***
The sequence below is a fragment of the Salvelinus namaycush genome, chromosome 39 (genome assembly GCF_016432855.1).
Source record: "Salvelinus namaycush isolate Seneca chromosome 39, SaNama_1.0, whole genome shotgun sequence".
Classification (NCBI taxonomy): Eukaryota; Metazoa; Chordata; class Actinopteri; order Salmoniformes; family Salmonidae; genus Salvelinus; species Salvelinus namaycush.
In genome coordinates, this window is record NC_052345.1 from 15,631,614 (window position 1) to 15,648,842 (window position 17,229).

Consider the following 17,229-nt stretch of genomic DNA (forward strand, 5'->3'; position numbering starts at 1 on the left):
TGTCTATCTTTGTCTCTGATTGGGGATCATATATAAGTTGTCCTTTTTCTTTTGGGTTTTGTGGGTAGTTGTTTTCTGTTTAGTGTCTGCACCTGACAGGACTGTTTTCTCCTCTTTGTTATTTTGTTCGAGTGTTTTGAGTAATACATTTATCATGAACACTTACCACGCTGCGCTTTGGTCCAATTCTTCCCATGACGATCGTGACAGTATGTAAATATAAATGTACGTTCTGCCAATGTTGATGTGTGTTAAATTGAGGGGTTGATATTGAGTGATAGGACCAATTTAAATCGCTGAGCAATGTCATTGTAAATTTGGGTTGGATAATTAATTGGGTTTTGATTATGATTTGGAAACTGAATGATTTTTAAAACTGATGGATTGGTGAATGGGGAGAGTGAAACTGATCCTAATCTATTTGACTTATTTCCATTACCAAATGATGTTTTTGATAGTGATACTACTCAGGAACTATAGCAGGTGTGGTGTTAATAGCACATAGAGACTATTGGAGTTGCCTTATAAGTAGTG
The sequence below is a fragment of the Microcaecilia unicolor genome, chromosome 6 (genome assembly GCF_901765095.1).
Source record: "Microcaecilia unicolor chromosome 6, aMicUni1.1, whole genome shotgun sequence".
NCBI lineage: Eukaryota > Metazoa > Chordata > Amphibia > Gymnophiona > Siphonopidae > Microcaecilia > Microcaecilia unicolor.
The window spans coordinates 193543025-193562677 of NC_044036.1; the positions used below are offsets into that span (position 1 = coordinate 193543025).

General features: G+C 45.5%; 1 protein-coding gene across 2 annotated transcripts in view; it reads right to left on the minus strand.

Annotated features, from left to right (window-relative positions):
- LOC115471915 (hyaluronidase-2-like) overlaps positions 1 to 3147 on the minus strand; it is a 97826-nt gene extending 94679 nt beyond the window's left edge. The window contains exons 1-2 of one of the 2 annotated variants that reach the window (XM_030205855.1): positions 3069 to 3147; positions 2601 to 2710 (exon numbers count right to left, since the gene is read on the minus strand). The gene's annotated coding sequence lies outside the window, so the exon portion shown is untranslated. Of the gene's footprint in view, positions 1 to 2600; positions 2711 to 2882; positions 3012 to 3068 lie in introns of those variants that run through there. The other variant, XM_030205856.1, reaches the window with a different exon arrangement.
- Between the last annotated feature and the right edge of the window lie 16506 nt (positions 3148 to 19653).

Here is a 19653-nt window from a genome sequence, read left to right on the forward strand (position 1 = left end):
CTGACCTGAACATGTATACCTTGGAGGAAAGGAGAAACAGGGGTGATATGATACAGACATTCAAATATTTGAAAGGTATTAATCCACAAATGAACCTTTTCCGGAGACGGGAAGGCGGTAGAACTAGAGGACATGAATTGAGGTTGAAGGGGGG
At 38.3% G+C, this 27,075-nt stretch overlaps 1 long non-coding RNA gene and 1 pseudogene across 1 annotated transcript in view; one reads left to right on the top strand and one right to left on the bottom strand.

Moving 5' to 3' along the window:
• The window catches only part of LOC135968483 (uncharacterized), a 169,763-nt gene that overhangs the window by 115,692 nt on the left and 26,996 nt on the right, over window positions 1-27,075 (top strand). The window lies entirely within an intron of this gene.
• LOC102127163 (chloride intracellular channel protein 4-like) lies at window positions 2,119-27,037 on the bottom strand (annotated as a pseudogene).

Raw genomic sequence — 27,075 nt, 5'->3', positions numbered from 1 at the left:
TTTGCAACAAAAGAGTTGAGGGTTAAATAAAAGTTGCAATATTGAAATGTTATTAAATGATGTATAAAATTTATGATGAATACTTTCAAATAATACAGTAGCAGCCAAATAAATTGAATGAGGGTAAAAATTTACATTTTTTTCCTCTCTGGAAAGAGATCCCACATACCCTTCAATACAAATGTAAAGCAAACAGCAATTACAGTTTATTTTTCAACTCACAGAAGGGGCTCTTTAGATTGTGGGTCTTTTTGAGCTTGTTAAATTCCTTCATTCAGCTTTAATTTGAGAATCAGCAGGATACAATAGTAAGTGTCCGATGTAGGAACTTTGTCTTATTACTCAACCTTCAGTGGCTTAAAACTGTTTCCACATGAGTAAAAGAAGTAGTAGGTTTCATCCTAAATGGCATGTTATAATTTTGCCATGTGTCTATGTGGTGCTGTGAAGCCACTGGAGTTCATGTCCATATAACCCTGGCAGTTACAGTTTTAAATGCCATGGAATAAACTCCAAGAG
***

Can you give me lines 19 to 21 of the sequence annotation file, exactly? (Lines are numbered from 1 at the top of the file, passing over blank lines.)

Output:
• The window catches only part of LOC135968483 (uncharacterized), a 169,763-nt gene that overhangs the window by 115,692 nt on the left and 26,996 nt on the right, over window positions 1-27,075 (top strand). The window lies entirely within an intron of this gene.
• LOC102127163 (chloride intracellular channel protein 4-like) lies at window positions 2,119-27,037 on the bottom strand (annotated as a pseudogene).

Raw genomic sequence — 27,075 nt, 5'->3', positions numbered from 1 at the left: